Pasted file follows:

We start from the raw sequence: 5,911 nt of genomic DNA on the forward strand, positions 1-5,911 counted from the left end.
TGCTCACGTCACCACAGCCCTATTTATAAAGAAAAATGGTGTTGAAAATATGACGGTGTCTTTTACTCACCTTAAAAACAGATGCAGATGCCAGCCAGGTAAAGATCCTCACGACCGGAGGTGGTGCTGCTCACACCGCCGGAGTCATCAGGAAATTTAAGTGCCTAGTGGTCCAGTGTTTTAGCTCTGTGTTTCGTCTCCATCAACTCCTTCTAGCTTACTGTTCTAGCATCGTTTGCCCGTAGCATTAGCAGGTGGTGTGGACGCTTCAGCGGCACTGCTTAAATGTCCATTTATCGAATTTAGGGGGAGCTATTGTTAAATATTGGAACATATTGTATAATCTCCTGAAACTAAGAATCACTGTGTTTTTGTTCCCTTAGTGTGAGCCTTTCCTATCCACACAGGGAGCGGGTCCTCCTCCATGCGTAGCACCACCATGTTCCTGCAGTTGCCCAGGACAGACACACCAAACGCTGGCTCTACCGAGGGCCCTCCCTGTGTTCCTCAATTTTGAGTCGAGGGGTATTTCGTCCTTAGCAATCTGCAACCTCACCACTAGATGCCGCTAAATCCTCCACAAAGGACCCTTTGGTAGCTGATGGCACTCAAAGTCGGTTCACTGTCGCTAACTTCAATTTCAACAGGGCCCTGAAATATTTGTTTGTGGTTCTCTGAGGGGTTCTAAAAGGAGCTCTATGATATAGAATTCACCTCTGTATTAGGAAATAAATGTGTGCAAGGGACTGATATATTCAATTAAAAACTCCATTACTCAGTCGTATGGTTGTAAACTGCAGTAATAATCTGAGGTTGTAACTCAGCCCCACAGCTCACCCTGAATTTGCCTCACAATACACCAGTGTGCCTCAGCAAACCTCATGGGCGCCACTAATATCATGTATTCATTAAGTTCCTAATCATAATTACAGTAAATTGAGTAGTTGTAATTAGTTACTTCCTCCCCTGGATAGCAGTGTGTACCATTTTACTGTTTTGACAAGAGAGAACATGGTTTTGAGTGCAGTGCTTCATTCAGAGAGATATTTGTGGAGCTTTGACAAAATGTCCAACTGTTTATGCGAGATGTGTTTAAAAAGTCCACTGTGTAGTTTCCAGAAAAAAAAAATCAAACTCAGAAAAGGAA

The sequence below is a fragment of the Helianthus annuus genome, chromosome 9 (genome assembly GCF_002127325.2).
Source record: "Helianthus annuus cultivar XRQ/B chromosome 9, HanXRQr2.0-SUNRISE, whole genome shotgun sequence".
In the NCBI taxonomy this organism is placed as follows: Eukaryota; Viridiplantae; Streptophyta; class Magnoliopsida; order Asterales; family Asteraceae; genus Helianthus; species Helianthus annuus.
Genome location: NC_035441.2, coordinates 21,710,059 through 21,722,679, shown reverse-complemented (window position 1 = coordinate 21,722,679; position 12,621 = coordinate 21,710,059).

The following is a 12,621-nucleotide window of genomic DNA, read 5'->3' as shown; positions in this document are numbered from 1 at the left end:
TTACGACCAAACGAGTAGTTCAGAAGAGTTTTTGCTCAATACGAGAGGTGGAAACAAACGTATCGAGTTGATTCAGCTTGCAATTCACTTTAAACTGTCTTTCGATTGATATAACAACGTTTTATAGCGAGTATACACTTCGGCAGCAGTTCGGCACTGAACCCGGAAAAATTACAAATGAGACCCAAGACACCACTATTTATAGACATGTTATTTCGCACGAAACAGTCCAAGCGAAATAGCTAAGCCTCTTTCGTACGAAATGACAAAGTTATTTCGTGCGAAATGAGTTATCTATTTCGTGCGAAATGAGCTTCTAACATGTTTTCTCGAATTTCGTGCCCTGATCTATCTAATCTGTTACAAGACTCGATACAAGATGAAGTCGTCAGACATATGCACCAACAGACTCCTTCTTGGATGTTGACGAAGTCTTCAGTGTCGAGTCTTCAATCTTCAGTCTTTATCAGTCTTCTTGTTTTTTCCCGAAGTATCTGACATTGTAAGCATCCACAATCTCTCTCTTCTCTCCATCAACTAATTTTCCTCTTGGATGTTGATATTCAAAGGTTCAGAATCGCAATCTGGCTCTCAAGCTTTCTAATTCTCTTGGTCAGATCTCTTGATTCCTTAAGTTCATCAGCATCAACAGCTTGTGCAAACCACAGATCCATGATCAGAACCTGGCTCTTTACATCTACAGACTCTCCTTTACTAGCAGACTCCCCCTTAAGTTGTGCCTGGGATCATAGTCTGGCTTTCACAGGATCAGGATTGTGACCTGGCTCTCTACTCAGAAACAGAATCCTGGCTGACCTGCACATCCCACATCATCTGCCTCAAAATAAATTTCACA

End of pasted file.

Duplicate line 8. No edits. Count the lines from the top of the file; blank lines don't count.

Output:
TTACGACCAAACGAGTAGTTCAGAAGAGTTTTTGCTCAATACGAGAGGTGGAAACAAACGTATCGAGTTGATTCAGCTTGCAATTCACTTTAAACTGTCTTTCGATTGATATAACAACGTTTTATAGCGAGTATACACTTCGGCAGCAGTTCGGCACTGAACCCGGAAAAATTACAAATGAGACCCAAGACACCACTATTTATAGACATGTTATTTCGCACGAAACAGTCCAAGCGAAATAGCTAAGCCTCTTTCGTACGAAATGACAAAGTTATTTCGTGCGAAATGAGTTATCTATTTCGTGCGAAATGAGCTTCTAACATGTTTTCTCGAATTTCGTGCCCTGATCTATCTAATCTGTTACAAGACTCGATACAAGATGAAGTCGTCAGACATATGCACCAACAGACTCCTTCTTGGATGTTGACGAAGTCTTCAGTGTCGAGTCTTCAATCTTCAGTCTTTATCAGTCTTCTTGTTTTTTCCCGAAGTATCTGACATTGTAAGCATCCACAATCTCTCTCTTCTCTCCATCAACTAATTTTCCTCTTGGATGTTGATATTCAAAGGTTCAGAATCGCAATCTGGCTCTCAAGCTTTCTAATTCTCTTGGTCAGATCTCTTGATTCCTTAAGTTCATCAGCATCAACAGCTTGTGCAAACCACAGATCCATGATCAGAACCTGGCTCTTTACATCTACAGACTCTCCTTTACTAGCAGACTCCCCCTTAAGTTGTGCCTGGGATCATAGTCTGGCTTTCACAGGATCAGGATTGTGACCTGGCTCTCTACTCAGAAACAGAATCCTGGCTGACCTGCACATCCCACATCATCTGCCTCAAAATAAATTTCACA